The system of example 11, In an embodiment, the well casing comprises a fourth detector, the fourth detector being operable to determine if there is mixing between the one or more transmitters and the plurality of second transmitters.

Example 13

The system of examples 1-12, wherein the processing unit is operable to receive data during a drilling process by associating MEMS or RFID devices in the fluid with samples of cuttings, to determine system lag and pump efficiency, to determine influxes, losses, and washouts, and to troubleshoot flow in particular sections of a well.

Example 14

A system for monitoring flow in a well that includes a fluid flow path having an inlet and an outlet; a first detector disposed at a first location along the fluid flow path to detect the presence of one or more transmitters; a second detector disposed at a second location along the fluid flow path to detect the presence of the one or more transmitters; one or more distributors operable to distribute the transmitters into the fluid flow path; and a processing unit communicatively coupled to the first detector and second detector, wherein the processing unit is operable to determine the time for the one or more transmitters to travel from the first detector to the second detector, and from the second detector to the third detector.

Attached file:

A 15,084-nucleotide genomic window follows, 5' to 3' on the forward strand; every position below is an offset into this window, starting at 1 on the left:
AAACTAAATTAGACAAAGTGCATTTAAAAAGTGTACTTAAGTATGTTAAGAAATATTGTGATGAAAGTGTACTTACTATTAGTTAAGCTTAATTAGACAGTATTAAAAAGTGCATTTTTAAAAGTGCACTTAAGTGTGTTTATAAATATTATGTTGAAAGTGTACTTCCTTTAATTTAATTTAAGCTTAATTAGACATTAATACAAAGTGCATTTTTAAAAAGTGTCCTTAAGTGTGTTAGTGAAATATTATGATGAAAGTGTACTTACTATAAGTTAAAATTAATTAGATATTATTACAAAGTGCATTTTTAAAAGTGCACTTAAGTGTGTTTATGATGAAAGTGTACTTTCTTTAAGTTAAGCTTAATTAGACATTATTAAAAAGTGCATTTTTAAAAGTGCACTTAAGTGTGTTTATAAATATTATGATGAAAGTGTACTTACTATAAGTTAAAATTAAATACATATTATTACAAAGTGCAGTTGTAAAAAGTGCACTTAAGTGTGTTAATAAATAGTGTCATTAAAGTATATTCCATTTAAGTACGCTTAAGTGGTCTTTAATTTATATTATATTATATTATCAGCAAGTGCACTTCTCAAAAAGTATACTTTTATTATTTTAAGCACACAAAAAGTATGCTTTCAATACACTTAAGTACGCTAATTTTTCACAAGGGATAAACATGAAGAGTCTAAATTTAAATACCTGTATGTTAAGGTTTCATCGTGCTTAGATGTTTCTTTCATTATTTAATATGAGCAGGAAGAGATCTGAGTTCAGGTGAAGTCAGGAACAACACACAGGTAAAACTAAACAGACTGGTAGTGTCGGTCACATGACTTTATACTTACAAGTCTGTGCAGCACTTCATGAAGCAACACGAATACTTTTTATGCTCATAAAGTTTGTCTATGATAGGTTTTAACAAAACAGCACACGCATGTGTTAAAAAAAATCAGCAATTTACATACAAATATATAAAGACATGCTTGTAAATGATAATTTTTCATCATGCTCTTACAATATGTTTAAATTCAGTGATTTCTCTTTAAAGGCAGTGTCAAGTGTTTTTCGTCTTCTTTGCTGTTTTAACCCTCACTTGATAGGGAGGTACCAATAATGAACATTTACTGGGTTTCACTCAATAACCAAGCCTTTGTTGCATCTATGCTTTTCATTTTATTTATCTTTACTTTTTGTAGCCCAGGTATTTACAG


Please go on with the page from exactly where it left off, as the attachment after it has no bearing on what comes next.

Example 15

The system of example 14, wherein the one or more distributors comprise hoppers and the one or more transmitters comprise sensors of varying size and shape, and wherein the hopper automatically distributes sensors of various sizes and shapes into the wellbore based on the expected composition of a fluid in the fluid flow path.

Example 16

The system of examples 14-15, wherein the fluid comprises a plurality of fluids, and wherein each of the plurality of fluids may be uniquely tagged with a transmitter that is numbered and indexed to correspond to the fluid.